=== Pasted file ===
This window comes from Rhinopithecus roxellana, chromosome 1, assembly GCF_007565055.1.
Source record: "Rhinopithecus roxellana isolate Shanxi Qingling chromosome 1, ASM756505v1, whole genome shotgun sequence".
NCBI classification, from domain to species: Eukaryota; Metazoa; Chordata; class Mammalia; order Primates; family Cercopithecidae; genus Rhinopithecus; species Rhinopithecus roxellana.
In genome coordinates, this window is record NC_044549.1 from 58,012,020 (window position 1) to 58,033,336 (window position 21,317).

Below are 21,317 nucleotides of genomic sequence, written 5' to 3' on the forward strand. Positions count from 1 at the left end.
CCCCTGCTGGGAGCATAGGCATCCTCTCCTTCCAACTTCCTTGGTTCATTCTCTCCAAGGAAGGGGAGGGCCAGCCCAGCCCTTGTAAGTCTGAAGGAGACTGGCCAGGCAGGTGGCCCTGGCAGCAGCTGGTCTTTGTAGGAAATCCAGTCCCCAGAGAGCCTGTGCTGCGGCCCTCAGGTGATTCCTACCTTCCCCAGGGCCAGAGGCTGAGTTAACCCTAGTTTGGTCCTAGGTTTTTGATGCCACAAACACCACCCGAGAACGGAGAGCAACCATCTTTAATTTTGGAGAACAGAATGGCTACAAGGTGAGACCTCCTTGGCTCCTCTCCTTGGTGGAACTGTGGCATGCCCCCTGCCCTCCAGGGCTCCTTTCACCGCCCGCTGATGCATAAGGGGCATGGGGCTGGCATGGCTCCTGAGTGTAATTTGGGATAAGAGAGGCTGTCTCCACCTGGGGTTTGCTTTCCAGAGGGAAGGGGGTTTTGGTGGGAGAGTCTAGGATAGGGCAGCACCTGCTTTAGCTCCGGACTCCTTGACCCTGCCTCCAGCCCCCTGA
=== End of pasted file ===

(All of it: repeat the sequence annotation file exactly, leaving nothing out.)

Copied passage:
This window comes from Rhinopithecus roxellana, chromosome 1, assembly GCF_007565055.1.
Source record: "Rhinopithecus roxellana isolate Shanxi Qingling chromosome 1, ASM756505v1, whole genome shotgun sequence".
NCBI classification, from domain to species: Eukaryota; Metazoa; Chordata; class Mammalia; order Primates; family Cercopithecidae; genus Rhinopithecus; species Rhinopithecus roxellana.
In genome coordinates, this window is record NC_044549.1 from 58,012,020 (window position 1) to 58,033,336 (window position 21,317).

Below are 21,317 nucleotides of genomic sequence, written 5' to 3' on the forward strand. Positions count from 1 at the left end.
CCCCTGCTGGGAGCATAGGCATCCTCTCCTTCCAACTTCCTTGGTTCATTCTCTCCAAGGAAGGGGAGGGCCAGCCCAGCCCTTGTAAGTCTGAAGGAGACTGGCCAGGCAGGTGGCCCTGGCAGCAGCTGGTCTTTGTAGGAAATCCAGTCCCCAGAGAGCCTGTGCTGCGGCCCTCAGGTGATTCCTACCTTCCCCAGGGCCAGAGGCTGAGTTAACCCTAGTTTGGTCCTAGGTTTTTGATGCCACAAACACCACCCGAGAACGGAGAGCAACCATCTTTAATTTTGGAGAACAGAATGGCTACAAGGTGAGACCTCCTTGGCTCCTCTCCTTGGTGGAACTGTGGCATGCCCCCTGCCCTCCAGGGCTCCTTTCACCGCCCGCTGATGCATAAGGGGCATGGGGCTGGCATGGCTCCTGAGTGTAATTTGGGATAAGAGAGGCTGTCTCCACCTGGGGTTTGCTTTCCAGAGGGAAGGGGGTTTTGGTGGGAGAGTCTAGGATAGGGCAGCACCTGCTTTAGCTCCGGACTCCTTGACCCTGCCTCCAGCCCCCTGA